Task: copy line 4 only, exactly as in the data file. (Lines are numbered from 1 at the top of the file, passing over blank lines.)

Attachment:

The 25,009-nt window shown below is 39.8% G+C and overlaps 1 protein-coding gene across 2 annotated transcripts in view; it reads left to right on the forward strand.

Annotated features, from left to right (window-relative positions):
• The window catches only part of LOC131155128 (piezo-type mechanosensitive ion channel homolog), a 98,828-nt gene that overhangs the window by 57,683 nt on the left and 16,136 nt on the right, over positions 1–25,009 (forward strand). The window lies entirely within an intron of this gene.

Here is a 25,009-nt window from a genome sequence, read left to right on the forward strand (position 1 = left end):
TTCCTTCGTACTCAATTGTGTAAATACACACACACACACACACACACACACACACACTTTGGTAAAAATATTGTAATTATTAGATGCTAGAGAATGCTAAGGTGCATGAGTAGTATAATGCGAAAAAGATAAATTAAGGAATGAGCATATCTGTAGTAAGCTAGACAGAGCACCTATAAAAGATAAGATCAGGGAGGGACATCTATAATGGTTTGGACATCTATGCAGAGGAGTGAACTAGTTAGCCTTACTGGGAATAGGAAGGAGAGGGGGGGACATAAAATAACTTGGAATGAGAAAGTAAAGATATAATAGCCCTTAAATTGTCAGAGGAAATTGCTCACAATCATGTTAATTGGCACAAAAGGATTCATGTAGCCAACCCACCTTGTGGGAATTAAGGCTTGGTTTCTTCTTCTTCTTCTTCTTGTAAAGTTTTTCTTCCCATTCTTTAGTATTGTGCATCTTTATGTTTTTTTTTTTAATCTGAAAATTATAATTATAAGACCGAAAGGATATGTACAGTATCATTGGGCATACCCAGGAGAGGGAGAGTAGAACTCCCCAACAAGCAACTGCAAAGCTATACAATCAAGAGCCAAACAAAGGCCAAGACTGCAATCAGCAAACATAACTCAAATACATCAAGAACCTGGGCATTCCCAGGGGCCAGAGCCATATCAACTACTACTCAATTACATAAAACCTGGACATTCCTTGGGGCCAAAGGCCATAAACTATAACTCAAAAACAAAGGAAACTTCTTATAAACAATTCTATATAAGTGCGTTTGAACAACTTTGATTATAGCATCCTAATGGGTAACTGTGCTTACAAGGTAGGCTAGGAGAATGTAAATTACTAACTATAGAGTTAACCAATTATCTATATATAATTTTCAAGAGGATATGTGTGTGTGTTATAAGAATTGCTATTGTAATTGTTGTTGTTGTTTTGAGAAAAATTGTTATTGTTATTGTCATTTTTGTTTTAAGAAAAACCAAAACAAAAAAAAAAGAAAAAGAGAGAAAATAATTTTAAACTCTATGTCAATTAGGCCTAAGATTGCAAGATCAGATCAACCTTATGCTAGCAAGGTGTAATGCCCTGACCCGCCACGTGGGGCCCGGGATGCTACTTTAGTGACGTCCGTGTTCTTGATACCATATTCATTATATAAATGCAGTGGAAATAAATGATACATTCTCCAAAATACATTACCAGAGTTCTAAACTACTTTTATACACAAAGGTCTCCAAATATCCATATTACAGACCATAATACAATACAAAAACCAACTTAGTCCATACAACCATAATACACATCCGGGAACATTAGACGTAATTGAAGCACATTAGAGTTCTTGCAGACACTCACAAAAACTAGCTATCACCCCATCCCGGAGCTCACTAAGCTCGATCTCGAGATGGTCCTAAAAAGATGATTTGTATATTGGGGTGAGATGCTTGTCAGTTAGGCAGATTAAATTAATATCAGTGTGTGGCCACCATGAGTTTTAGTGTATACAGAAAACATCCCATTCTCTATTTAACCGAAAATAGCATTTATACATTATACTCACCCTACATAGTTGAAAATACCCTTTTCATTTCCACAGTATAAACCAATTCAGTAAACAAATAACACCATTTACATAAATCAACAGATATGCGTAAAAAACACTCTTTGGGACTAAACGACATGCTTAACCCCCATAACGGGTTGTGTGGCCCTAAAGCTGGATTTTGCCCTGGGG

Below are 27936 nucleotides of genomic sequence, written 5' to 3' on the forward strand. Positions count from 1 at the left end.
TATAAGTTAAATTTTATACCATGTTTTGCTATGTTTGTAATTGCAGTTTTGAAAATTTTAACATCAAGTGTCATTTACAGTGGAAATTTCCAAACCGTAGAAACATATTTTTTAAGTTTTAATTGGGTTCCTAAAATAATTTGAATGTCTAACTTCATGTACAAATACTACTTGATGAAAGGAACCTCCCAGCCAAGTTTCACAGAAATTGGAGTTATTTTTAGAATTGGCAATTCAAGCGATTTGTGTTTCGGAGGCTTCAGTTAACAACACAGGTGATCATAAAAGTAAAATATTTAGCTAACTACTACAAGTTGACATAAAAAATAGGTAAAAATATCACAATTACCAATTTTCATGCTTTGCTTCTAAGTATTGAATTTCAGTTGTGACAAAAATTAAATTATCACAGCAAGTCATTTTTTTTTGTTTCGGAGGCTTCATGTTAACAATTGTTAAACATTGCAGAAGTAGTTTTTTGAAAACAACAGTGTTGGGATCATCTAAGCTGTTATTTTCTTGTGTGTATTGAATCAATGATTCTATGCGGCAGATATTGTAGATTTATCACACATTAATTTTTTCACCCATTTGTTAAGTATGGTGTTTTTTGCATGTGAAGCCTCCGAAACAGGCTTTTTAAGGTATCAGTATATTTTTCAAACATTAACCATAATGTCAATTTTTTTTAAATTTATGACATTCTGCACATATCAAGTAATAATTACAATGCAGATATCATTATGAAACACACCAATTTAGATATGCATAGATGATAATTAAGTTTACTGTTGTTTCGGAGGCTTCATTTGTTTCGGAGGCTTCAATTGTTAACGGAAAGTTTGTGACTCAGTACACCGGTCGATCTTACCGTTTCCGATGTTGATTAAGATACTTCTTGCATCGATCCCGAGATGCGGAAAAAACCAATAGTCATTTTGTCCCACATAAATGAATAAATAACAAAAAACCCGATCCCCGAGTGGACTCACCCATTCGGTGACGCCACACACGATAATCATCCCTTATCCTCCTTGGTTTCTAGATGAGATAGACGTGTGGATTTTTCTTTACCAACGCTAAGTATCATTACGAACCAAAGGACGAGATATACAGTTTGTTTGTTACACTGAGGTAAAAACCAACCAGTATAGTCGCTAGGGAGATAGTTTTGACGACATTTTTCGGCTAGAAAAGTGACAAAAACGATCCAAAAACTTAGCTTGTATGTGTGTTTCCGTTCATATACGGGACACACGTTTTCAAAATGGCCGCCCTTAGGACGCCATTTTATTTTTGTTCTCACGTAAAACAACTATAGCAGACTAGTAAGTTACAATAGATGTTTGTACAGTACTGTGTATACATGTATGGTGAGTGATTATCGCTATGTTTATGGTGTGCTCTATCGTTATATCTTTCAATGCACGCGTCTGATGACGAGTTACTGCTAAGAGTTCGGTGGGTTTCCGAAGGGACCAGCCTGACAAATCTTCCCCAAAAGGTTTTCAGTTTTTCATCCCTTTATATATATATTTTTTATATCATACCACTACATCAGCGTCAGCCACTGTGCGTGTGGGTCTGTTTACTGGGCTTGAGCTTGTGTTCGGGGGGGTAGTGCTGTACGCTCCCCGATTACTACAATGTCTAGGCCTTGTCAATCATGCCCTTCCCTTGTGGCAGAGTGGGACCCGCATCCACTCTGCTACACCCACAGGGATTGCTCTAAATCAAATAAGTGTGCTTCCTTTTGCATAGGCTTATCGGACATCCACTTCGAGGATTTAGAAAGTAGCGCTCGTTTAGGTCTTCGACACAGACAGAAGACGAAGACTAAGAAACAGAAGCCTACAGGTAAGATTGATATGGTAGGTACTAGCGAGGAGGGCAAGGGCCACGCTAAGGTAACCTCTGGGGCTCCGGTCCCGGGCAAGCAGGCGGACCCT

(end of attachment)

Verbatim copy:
Here is a 25,009-nt window from a genome sequence, read left to right on the forward strand (position 1 = left end):